products, wildlife habitat,
and recreational opportuni-
ties. More information on
tree planting and Arbor Day
can be obtained from the Na-.
tional Arbor Day Foundation
at www.arborday.org or
from the Madison County
Forester at 973-5115.


Kindergarten students from Lee Elementary School as-
sist Madison County Forester, Robin Marquette in planting
a tree to celebrate State Arbor Day.
r ... . .... ~ ~~.... -_. --" ..i ,


V:- ,.


Students from Caron Terrill's and Janice Richardson's Kindergarten classes celebrated State Arbor Day with the Flori-
da Division of Forestry.


Greenville Elementary students hold up their junior vot-
er cards.


U.S.D.A. Select Western
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B.J. Curtis goes over the lesson on voting with Greenville
Elementary students.


Fresh Never Frozen Grade'A' Chicken SUNSET FARMS CAROLINE PRIDE 2 LB BOX, 24 Oz. IGA All 3 OZ. VARIETIES
DRUMS CKS 10 LB. BOX PREMIUM SMOKED SAUSAGE HEINZ KETCHUP 6 OZ TUNAS MARACHUAN
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SINGLE ROLLS
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ALL VARIETIES 2 LITER
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6B The Madison Enterprise-Recorder


"SELL DOWN TO DAYTONI

Buy Any Vehicle ,& et Tickets to "The Great American Ra

ZERO % PLUS+BIG REBATES...
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SET OUT T DO IT A AIN! According to DaimlerChrysler for 2002. 2003,
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10'I M0 W rm c APe iousanazd
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L 3 .. F ,--a3 .' i .A1 4 : 1 P.. l:A ': .pr: E : r. i, CD T I' ru. i-an a yi
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2005 Chrysler Town & Country 2004 Dodge Grand Caravan 2005 PT Cruiser GT
F ': 'r, I.I IT a T l i-. :, l .. L Ii." L l : n : 'l r T I i ru. rit F ,i' AIqij l i ll ..it lin .i I jI j Ti ., il I I.. lI,,I... IJ I: I ,MiuITI
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1-6 Ine nOn&r3JOK liles'!
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1177--V5141A Ol'8, 9957
2004 Ford Explorer Limited 1999 Ford Explorer Eddie Bauer
iji-. :, I I..0 r- I. l ..ll : W I.. l i 1 L-:-- al T '. I- ; L- 1 ir- L 11P .... I ".- 1: C 3 :


A ,995f! E o5278K ,o o
2001 Ford Escape XLT 2000 Jeep Wrangler Sport
L.: Tr3,3 -,. r;L tI. *, E-. u, T-, .-.IaT, z, 'L A iij i. r, Cie i C. II,, W r1e An : Ti.i 1 lla = ii


nIy 239&" mnlM W over 5,OOIS
2004 Jeep Liberty 2004 Jeep Liberty Limited
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V i'~Ct-{ ~L~;IP: a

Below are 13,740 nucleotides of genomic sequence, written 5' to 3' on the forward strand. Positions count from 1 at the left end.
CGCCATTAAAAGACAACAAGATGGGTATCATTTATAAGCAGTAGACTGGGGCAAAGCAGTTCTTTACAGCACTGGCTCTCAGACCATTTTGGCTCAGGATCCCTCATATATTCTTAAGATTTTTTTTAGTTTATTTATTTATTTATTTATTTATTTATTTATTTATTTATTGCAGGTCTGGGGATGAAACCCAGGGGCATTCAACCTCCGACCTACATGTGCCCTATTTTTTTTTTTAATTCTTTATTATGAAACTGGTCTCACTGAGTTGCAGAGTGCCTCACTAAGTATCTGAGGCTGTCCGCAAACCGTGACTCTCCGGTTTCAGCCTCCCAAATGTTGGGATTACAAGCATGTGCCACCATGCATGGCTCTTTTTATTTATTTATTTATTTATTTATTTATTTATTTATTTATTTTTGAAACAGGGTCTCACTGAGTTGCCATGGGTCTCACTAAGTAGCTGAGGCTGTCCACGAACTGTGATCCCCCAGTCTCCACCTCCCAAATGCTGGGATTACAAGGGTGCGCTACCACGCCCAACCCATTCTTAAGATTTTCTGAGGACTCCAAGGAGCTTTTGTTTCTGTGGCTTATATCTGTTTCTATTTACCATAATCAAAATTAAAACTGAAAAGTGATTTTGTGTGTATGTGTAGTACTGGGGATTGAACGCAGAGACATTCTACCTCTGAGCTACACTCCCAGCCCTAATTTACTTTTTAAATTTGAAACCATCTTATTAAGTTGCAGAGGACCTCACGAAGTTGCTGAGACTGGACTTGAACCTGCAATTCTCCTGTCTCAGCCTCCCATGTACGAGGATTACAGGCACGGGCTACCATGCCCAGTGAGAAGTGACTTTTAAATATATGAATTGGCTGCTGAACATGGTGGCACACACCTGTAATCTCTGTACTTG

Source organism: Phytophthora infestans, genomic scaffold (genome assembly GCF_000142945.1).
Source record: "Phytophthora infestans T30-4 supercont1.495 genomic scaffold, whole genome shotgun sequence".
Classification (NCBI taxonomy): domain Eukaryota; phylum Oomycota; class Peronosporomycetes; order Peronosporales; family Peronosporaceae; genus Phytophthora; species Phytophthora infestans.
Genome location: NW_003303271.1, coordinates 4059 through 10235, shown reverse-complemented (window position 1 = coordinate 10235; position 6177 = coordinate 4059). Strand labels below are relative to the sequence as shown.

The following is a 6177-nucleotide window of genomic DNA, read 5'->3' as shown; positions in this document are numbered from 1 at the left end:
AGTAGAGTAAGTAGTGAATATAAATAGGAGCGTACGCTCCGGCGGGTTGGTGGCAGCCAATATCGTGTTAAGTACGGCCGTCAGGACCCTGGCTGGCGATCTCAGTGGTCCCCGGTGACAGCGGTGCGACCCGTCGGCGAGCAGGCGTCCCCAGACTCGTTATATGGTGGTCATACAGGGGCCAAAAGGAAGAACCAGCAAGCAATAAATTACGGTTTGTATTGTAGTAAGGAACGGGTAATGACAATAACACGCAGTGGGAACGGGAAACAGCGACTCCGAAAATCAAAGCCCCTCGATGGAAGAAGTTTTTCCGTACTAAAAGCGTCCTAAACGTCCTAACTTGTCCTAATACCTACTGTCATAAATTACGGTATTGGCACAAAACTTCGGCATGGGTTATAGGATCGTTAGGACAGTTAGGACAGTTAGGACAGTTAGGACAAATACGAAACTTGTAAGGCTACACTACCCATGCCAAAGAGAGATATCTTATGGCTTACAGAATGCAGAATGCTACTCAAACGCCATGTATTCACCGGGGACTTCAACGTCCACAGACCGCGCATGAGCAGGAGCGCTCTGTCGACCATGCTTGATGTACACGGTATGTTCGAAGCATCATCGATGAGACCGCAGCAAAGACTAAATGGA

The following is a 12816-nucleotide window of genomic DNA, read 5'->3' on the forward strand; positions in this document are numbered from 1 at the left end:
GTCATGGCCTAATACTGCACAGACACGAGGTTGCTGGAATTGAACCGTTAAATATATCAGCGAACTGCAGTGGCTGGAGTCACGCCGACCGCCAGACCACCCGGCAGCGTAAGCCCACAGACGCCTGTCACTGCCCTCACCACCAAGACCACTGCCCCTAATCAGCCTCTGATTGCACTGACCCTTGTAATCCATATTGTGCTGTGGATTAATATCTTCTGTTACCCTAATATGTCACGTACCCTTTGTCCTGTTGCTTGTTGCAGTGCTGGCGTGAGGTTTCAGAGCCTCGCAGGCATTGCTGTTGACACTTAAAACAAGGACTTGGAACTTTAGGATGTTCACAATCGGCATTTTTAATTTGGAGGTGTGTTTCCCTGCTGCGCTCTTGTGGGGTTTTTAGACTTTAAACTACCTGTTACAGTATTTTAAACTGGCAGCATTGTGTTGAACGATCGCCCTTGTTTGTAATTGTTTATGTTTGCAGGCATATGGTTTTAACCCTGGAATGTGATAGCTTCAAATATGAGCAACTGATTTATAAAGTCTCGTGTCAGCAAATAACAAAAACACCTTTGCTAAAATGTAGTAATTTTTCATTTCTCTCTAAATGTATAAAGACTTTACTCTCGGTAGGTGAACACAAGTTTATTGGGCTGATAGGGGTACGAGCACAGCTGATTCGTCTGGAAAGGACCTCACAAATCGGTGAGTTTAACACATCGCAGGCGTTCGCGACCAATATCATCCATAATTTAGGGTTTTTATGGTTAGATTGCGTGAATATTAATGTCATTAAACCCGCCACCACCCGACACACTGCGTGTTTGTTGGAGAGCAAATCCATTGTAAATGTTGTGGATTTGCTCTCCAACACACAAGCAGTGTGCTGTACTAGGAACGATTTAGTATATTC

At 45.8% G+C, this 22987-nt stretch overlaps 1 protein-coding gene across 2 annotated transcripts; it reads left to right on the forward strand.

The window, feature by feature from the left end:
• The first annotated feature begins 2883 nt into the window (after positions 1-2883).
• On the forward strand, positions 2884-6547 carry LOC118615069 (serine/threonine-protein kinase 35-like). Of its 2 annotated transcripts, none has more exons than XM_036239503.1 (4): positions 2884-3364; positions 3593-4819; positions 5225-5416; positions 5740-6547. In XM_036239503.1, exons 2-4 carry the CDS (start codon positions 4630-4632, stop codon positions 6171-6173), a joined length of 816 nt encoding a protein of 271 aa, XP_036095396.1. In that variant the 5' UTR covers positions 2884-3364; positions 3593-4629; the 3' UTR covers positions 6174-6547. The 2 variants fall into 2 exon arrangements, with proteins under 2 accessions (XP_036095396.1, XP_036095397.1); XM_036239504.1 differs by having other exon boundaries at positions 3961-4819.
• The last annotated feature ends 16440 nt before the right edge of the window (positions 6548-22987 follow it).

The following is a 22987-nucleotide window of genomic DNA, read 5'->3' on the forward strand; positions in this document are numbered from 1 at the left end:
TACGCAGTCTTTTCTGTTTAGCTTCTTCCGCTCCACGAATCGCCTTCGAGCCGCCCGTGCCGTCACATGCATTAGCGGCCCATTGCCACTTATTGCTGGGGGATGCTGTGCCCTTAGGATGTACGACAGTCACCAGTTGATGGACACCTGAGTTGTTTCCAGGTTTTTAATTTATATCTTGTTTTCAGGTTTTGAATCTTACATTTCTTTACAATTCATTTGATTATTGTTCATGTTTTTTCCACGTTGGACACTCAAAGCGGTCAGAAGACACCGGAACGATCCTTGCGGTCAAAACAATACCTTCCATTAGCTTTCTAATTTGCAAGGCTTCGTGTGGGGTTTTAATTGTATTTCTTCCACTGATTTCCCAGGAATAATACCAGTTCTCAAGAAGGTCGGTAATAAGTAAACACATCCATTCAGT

Si


2 229go rt
2000 Jeep Wrangler Sport
%'.I r -" In HA I V I.. I


nl 249,
2004 Dodge Durango
.' t iEr.-t i.1i.3-: i 'i:.il:


HEIII tw 20" Wheels


1 "98'- s~ ME only '299
2003 Grand Cherokee Laredo 2004 Grand Cherokee Laredo
L iil Tr.- 1 irC., r l. 1 A l.. an i :..- E ....r ii i. 11 F...... ....:..: *. L : I r r


I 3rd Row Sealing & only 20K Mlles J .. Cununins Turbo Diesel :




-19 05337A
2003 Dodge Durango SLT 2001 Ram 2500 Quad 4x4 SLT
L :,. lT, ,], C l a I I I F,.r -.. | I .3 .I IA'1.:,1 ,e ., A.." A :, i : '3r I,, 1[rr l. r. .. ,' L :,: : Till '.I .I 1A;


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2002 Ram Quad SLT
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2002 Ram 1500
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2003 Ram Quad Cab SLT
. I C 5 Tr. .. F :.. HaFla l Io T.u- r


\-Cab C 6 Doors


2001 Chevrolet 1500 LS
r .Ia'l ', -L 6 u.1 mI,:-' ,11- :
:i- '-.,-15 Passen',er.
,., ^ a .-= . .- .
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1209**. zT
2001 Ram 3500 Van
'- ,l c 'l r. M Ior Z ir iA,, .. Ciall.f.rl


VP2Save THOUlS DSAND ""
2003 Ram Quad Cab SLT 4x4
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2001 Ford Ranger XLT
I l T 1r3 : I : a u T ll .


& 5h~juuA'iip-14,1 i t a it" F


$ AVE THOUSAND$
2000 Coachmen Royal 342
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sel unless rtherwise stated Vehicles advenised are subject to prior sale. prices are good ttor aso dale onlt PluIs T s 1lag, tile S 0oc lees. Payments aie for 36 63 rmonth3 depending on the v..clae Sorme pa/mernl are tofinance your piircitast and
soire relle. an cplion to lease your purchase, leases vary based on vehicle See a sales person to discuss specific details on the vehi.:cle you cq-oose. DAiTONA T1. ErTS RE (2) PER bALE r. 014 FEBR.AR' 20TH .:005 RACr, rJ E/.CrPTIOIIS WH.F THr I N-l.
EXIT 22, NORTH VALDOSTA ROAD C aSS BURCgg i
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EXIT 16, HIGHWAY 84
QUITMAN 263.2277 Dodge CHRYSLER Jeep


Stick with the Specialists'~


Friday, February 11, 2005


11


pu~-. .It~~e~ICI*CC~LC


-


lmmI


__


I






friday, February 11, 2005


Flopidao B Eass


Corps


REGIONAL NEWS


Drum And


H


49Wv


M